Seek Fair Compensation For Income Lost While Recovering From Accident-Related Injury
Most injured victims that seek compensation for their time away from the workplace think only about their lost salary. Yet an Injury Lawyer in Burnaby knows that an employee can lose more than wages while recovering from an accident-related injury.
What should be counted as money lost by the recovering employee?
• The employee’s wages or salary
• Vacation payment
• Sick days or personal hours used to pay for your time off.
• Commissions or bonuses lost (if recovering employee had been making sales)
• Merit raises or salary increases that were lost.
• The retirement or 401k account contributions that were missed.
Possible events that could have added to the amount of money owed to the recovering employee:
It could be that the day before the injury-causing accident, the supervisor had asked the employee to assist with a certain operation. The employee was not paid overtime, and had to work longer than usual. Suppose the injured employee had a rapid recovery. When that same employee returned to the workplace, some of his or her sick days remained on the books; not all of them had been used to pay for the employee’s time off. At that point no one knew that the employee had not recovered completely.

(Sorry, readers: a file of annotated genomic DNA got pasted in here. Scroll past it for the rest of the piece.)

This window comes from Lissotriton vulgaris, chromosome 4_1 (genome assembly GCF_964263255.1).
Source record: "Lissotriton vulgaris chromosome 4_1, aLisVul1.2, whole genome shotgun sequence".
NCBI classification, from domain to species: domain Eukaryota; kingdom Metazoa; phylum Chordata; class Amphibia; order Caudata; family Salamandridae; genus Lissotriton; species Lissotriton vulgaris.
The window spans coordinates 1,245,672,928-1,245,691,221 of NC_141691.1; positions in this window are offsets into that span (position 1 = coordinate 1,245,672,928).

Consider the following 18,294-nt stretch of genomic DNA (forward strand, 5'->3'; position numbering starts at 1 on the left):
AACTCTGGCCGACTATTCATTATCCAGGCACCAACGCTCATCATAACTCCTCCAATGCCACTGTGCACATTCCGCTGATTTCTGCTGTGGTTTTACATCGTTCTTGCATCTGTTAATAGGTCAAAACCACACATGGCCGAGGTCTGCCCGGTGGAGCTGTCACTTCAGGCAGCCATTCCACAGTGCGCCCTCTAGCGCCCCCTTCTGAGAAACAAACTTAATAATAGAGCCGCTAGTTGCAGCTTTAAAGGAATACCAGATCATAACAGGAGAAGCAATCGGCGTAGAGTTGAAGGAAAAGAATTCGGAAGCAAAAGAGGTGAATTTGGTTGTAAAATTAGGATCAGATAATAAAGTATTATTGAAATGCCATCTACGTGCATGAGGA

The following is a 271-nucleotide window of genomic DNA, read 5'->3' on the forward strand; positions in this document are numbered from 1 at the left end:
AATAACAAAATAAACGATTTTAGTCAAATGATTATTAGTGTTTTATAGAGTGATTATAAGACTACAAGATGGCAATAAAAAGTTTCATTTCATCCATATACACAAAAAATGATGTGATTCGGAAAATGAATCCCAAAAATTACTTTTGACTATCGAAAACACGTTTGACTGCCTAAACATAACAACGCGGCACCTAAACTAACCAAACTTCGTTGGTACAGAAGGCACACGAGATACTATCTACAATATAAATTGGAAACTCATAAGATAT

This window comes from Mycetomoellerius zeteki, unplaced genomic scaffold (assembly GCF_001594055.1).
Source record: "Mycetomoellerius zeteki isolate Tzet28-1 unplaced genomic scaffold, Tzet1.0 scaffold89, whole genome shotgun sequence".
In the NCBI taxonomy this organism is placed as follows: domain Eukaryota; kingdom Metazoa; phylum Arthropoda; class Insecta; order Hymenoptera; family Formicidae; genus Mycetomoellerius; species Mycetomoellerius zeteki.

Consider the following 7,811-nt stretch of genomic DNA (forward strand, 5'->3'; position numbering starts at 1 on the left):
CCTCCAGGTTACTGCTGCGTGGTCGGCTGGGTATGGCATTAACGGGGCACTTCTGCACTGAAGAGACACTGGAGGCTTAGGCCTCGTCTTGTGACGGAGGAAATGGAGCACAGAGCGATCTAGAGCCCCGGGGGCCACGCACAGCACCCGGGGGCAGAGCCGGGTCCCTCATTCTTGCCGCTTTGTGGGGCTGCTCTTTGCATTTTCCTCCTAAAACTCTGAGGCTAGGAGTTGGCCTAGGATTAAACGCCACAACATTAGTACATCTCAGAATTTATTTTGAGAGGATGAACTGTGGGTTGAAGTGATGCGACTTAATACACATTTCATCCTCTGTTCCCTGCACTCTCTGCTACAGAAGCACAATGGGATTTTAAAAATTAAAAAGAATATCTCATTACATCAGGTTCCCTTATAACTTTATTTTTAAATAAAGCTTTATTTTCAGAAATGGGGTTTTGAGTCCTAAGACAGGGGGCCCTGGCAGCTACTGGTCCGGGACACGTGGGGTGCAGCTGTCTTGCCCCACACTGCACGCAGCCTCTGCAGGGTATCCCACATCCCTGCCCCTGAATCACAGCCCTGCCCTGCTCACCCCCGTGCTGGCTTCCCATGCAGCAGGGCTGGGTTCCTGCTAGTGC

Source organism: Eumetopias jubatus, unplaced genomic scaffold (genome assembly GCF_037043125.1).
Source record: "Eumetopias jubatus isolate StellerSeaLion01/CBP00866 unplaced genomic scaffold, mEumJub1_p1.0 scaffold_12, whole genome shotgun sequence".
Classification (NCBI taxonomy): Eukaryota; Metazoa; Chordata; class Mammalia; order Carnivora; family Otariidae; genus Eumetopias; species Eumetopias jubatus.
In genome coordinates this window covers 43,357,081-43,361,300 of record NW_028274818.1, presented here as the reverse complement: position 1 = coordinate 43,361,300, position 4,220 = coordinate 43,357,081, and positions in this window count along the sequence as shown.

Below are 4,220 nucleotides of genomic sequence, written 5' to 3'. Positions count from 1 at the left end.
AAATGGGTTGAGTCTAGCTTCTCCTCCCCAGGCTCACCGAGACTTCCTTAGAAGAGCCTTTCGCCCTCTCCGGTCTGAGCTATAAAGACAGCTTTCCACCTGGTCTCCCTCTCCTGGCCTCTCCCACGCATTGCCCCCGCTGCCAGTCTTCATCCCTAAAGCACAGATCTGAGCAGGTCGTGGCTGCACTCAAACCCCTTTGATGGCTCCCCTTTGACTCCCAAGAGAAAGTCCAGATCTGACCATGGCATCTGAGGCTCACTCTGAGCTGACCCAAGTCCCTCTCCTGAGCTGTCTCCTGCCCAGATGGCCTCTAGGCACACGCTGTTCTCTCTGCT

An undetected problem remained in the area of the original injury. That problem got worse, as the employee tried to make up for lost time. As the problem got worse, the employee remained unaware of the fact that the original injury had been aggravated.
Documentation of money lost while recovering from an accident-related injury:
• Proof of income received in the past.
• Medical records that show that the injured employee could not work.
• A self-employed business person would need one of more of the following: An accountant’s book, tax forms, bank account transactions or business documents.
Questions asked if a disabled employee seeks compensation for future lost income.
What are your chances for recovery? When would you expect to recover? A long recovery means many days away from the workplace. That means many days with no money in the form of wages or salary.
Are you able to handle another form of employment? Employees that must be retrained in order to take-on a new job do not get compensated as much as someone that already has skills that can be used in another job.
What were you making at the time of the accident? Someone that had been making more could seek a larger compensation package.
How many years did you have left, until you would be expected to retire? A younger worker that has become disabled loses more future earning power than an adult that is nearing retirement. That fact must be considered by those that seek to determine a given accident victim’s compensation.